Yeshiva University News » 2011 » August » 29

New Faculty Members Appointed at Yeshiva University

New faculty members will be seen throughout Yeshiva University campuses this fall semester.

Dr. Abraham Ravid, an expert in economics and finance, was appointed as a professor at the Syms School of Business. Ravid joins Syms after teaching at other business schools including University of Chicago’s Booth School of Business, University of Pennsylvania’s Wharton School, Cornell University’s Johnson’s School of Management, and Yale University’s School of Management, among others. Fluent in four languages, Ravid is the author of more than 40 articles and the recipient of many awards.  He received his PhD from Cornell University’s Graduate School of Business and Public Administration.

“As one who is himself a new member of the faculty, beginning to teach at YU this fall, I hope that all the new faculty are looking with excitement to greet the students and learn from their students and faculty,” said Dr. Lawrence H. Schiffman, vice provost for undergraduate education at Yeshiva University and professor of Judaic studies at the Bernard Revel Graduate School of Jewish Studies. “For many years now, YU has been bringing in top faculty members to provide the best possible education. And these faculty members, through their teaching and research, are what make this an excellent university.”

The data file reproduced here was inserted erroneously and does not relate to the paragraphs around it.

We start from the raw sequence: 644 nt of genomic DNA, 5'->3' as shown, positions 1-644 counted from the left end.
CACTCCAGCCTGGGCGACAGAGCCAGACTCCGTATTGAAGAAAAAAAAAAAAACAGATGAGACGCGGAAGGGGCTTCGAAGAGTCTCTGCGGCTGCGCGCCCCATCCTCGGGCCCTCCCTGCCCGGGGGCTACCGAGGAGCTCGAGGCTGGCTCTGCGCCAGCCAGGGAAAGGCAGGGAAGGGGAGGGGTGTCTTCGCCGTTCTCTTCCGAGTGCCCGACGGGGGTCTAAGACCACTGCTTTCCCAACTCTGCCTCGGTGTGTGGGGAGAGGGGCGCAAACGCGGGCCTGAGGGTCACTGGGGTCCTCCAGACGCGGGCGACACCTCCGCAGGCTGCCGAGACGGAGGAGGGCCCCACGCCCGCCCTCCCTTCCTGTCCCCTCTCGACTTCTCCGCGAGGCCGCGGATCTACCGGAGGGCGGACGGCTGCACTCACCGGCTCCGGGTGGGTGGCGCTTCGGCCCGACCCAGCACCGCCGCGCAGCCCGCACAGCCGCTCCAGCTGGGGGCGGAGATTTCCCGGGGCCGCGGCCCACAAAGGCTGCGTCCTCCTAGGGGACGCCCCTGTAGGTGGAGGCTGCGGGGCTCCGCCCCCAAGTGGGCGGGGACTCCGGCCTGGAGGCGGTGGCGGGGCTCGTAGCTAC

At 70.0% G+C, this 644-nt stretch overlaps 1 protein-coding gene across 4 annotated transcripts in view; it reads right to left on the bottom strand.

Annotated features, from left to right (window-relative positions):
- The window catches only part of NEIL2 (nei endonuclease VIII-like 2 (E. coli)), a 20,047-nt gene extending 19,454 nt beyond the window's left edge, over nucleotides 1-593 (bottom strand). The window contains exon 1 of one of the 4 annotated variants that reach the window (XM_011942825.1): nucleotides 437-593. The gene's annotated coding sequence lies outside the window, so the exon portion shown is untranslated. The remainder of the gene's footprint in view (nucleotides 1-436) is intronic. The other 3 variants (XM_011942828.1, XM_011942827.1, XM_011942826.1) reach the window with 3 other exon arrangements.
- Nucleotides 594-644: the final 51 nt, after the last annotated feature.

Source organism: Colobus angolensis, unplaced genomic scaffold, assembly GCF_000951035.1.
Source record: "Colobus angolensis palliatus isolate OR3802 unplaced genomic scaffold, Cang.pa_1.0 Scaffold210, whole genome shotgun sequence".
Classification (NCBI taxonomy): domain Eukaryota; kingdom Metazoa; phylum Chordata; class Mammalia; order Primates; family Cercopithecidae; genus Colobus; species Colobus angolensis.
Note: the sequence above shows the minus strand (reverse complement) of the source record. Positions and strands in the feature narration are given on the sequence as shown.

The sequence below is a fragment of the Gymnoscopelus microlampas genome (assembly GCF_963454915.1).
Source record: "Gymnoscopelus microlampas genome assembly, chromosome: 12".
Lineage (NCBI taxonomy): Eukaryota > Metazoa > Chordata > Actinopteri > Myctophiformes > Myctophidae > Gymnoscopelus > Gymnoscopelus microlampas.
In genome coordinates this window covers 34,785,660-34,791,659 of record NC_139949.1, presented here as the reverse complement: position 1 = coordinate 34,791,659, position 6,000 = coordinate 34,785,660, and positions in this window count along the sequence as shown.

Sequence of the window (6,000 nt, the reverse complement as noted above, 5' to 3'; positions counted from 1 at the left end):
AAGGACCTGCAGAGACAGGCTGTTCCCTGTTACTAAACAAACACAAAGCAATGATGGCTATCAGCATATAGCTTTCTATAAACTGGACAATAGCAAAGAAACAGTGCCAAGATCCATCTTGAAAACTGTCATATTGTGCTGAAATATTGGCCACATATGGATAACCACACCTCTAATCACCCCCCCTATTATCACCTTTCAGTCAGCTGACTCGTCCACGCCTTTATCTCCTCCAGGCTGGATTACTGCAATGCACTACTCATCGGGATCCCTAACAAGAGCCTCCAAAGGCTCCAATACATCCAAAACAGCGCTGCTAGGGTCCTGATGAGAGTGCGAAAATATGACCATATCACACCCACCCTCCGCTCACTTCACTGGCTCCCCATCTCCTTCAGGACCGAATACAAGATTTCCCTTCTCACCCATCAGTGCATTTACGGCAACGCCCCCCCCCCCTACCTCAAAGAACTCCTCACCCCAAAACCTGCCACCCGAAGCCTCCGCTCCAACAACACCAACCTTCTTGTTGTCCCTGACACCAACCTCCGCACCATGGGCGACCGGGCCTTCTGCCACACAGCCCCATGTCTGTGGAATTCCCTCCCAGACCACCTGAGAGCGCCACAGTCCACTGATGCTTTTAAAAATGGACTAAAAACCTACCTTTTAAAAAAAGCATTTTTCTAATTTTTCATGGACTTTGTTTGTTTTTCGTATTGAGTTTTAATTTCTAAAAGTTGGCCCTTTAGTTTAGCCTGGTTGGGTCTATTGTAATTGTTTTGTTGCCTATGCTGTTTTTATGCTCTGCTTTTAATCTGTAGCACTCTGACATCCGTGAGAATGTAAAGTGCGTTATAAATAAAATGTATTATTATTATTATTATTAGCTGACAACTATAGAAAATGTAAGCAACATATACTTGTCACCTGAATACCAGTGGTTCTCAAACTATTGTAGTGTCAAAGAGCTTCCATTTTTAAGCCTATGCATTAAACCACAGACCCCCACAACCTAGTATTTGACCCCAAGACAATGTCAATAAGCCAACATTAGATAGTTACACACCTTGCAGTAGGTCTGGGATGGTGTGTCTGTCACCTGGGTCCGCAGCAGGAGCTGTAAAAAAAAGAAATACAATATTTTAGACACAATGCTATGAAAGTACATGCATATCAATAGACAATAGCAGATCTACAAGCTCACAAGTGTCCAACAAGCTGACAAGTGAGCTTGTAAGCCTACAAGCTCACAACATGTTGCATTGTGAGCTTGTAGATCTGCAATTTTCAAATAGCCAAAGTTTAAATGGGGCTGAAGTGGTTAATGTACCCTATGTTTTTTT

Dr. Harry Ostrer

Dr. Harry Ostrer

Dr. Harry Ostrer, a prominent geneticist known for his expertise on the origins of the Jewish people, has been appointed professor of pathology and genetics at Albert Einstein College of Medicine. For the past 21 years, he has served as professor of pediatrics, pathology and medicine and director of the Human Genetics Program at New York University School of Medicine. Ostrer is the author of more than 70 articles, two books on genetics and the recipient of numerous awards. He received his PhD from the Massachusetts Institute of Technology after receiving his MD from the Columbia University College of Physicians and Surgeons.

“Harry Ostrer’s recruitment provides Einstein with a faculty member who truly practices the bench to bedside ideal,” said Edward R. Burns, M.D., executive dean of Einstein. “His expertise in human genetics, experience with patients and reputation as an influential innovator in next generation molecular genetics should combine to put Einstein in the forefront of developing new genetic tests that have direct applicability to patient care.”